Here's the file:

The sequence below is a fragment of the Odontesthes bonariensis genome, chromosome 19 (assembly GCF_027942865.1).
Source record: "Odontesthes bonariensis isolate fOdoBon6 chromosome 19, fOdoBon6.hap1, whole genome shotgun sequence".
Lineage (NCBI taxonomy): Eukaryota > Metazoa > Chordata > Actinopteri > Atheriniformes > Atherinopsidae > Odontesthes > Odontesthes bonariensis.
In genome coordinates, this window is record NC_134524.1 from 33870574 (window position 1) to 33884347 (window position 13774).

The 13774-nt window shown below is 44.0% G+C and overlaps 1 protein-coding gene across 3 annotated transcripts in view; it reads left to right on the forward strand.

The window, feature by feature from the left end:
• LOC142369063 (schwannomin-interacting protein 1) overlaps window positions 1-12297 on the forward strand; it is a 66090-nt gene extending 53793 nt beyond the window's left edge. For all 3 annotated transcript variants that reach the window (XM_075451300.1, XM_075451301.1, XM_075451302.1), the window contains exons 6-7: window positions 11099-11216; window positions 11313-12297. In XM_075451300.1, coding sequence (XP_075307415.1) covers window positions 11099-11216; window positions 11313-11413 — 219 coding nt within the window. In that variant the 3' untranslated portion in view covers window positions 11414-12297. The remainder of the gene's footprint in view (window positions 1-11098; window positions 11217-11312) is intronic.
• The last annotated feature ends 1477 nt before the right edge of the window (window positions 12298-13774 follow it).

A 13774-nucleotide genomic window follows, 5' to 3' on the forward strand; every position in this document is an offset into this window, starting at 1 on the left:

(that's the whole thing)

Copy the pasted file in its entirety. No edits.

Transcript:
The sequence below is a fragment of the Odontesthes bonariensis genome, chromosome 19 (assembly GCF_027942865.1).
Source record: "Odontesthes bonariensis isolate fOdoBon6 chromosome 19, fOdoBon6.hap1, whole genome shotgun sequence".
Lineage (NCBI taxonomy): Eukaryota > Metazoa > Chordata > Actinopteri > Atheriniformes > Atherinopsidae > Odontesthes > Odontesthes bonariensis.
In genome coordinates, this window is record NC_134524.1 from 33870574 (window position 1) to 33884347 (window position 13774).

The 13774-nt window shown below is 44.0% G+C and overlaps 1 protein-coding gene across 3 annotated transcripts in view; it reads left to right on the forward strand.

The window, feature by feature from the left end:
• LOC142369063 (schwannomin-interacting protein 1) overlaps window positions 1-12297 on the forward strand; it is a 66090-nt gene extending 53793 nt beyond the window's left edge. For all 3 annotated transcript variants that reach the window (XM_075451300.1, XM_075451301.1, XM_075451302.1), the window contains exons 6-7: window positions 11099-11216; window positions 11313-12297. In XM_075451300.1, coding sequence (XP_075307415.1) covers window positions 11099-11216; window positions 11313-11413 — 219 coding nt within the window. In that variant the 3' untranslated portion in view covers window positions 11414-12297. The remainder of the gene's footprint in view (window positions 1-11098; window positions 11217-11312) is intronic.
• The last annotated feature ends 1477 nt before the right edge of the window (window positions 12298-13774 follow it).

A 13774-nucleotide genomic window follows, 5' to 3' on the forward strand; every position in this document is an offset into this window, starting at 1 on the left: